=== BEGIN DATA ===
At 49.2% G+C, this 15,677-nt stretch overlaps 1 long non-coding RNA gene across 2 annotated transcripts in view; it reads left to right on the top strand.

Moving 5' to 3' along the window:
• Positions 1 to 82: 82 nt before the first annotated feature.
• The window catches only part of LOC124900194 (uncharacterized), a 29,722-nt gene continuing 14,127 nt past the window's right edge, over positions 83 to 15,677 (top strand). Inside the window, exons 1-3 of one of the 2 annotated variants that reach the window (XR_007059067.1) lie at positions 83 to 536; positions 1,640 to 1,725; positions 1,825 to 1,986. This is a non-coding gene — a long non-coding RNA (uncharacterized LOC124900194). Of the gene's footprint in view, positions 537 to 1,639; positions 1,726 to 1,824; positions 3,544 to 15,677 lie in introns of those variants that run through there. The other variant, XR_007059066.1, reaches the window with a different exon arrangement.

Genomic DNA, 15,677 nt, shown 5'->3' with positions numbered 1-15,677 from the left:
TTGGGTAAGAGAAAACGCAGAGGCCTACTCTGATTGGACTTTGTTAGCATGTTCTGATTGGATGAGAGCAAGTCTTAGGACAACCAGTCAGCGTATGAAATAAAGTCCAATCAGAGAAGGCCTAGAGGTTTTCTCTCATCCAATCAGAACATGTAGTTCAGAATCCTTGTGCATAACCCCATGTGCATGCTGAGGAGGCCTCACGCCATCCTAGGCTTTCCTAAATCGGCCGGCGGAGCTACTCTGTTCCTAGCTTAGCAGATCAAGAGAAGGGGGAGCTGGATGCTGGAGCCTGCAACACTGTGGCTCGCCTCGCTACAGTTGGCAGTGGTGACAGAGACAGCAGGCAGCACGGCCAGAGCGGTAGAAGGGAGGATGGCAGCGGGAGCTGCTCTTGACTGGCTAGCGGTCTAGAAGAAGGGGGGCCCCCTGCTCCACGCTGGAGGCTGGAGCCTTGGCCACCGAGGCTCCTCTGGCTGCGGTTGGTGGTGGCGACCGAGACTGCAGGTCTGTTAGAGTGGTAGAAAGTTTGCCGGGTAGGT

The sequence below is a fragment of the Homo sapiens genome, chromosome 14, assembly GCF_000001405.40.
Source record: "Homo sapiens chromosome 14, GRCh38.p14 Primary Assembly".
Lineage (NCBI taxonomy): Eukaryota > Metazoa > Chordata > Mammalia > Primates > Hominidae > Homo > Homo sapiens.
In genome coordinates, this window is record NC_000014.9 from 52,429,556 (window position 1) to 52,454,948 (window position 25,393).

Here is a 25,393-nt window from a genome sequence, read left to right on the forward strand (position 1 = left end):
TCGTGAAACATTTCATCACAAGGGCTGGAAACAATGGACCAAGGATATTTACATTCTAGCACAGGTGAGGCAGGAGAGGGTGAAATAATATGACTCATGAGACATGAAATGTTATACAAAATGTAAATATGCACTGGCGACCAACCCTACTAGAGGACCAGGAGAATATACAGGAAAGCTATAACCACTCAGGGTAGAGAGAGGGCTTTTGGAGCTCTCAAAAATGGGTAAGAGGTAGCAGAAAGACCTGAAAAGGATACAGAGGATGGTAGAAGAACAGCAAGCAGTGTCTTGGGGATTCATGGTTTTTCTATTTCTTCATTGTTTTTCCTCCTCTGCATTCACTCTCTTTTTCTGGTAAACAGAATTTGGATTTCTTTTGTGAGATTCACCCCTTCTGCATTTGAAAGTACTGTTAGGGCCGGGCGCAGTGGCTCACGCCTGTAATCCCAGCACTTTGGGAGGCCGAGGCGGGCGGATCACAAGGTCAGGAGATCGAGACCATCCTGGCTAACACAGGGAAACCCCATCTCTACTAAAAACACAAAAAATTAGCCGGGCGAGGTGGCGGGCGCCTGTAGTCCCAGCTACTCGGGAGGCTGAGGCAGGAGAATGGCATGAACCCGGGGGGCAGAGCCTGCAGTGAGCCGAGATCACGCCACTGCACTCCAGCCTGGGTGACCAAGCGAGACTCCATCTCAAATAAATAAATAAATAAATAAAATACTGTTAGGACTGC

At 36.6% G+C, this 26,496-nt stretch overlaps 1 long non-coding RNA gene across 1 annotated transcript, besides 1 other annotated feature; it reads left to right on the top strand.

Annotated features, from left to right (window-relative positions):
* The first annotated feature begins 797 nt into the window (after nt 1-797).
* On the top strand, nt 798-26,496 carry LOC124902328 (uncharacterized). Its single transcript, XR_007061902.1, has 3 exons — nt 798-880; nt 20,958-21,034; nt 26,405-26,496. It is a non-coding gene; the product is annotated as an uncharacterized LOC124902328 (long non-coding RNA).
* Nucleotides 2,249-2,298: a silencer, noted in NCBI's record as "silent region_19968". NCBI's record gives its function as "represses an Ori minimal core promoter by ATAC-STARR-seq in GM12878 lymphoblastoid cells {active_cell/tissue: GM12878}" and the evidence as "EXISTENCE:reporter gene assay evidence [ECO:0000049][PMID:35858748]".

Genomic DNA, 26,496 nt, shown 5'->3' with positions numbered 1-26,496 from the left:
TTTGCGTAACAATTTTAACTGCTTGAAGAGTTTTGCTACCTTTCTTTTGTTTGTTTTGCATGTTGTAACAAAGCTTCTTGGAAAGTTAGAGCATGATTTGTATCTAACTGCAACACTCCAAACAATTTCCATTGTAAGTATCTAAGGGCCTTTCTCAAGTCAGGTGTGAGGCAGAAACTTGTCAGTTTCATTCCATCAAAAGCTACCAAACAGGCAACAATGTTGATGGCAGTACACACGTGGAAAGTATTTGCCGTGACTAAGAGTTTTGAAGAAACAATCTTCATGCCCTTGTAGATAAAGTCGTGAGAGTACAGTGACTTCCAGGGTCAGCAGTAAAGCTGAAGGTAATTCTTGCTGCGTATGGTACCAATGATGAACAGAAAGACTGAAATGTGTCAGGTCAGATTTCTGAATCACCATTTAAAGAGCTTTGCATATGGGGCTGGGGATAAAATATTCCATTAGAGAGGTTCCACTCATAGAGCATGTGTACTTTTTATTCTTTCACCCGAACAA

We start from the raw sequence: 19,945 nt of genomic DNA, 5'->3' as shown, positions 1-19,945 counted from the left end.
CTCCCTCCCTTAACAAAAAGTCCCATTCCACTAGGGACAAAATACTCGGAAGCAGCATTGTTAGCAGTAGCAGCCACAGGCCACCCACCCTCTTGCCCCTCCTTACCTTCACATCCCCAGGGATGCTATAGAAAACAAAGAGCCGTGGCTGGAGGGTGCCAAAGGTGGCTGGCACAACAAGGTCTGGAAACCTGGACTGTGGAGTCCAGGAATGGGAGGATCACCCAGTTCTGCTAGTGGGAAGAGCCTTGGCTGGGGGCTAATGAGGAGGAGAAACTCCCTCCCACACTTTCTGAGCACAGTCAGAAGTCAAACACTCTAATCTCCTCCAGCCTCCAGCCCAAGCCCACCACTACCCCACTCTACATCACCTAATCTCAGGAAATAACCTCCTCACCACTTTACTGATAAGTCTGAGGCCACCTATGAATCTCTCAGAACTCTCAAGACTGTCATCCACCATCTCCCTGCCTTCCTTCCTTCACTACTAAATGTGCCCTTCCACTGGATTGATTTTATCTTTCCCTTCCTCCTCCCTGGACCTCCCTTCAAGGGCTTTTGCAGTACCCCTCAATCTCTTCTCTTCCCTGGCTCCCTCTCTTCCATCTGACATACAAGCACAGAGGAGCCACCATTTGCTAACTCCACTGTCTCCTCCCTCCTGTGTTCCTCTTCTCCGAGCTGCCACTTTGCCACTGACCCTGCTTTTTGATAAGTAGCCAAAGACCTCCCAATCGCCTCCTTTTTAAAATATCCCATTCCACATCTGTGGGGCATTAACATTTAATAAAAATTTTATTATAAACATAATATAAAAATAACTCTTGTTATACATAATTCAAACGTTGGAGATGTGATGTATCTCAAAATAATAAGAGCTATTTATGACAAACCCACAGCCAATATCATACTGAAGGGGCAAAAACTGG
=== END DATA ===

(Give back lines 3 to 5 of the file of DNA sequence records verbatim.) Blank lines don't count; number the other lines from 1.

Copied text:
• Positions 1 to 82: 82 nt before the first annotated feature.
• The window catches only part of LOC124900194 (uncharacterized), a 29,722-nt gene continuing 14,127 nt past the window's right edge, over positions 83 to 15,677 (top strand). Inside the window, exons 1-3 of one of the 2 annotated variants that reach the window (XR_007059067.1) lie at positions 83 to 536; positions 1,640 to 1,725; positions 1,825 to 1,986. This is a non-coding gene — a long non-coding RNA (uncharacterized LOC124900194). Of the gene's footprint in view, positions 537 to 1,639; positions 1,726 to 1,824; positions 3,544 to 15,677 lie in introns of those variants that run through there. The other variant, XR_007059066.1, reaches the window with a different exon arrangement.

Genomic DNA, 15,677 nt, shown 5'->3' with positions numbered 1-15,677 from the left: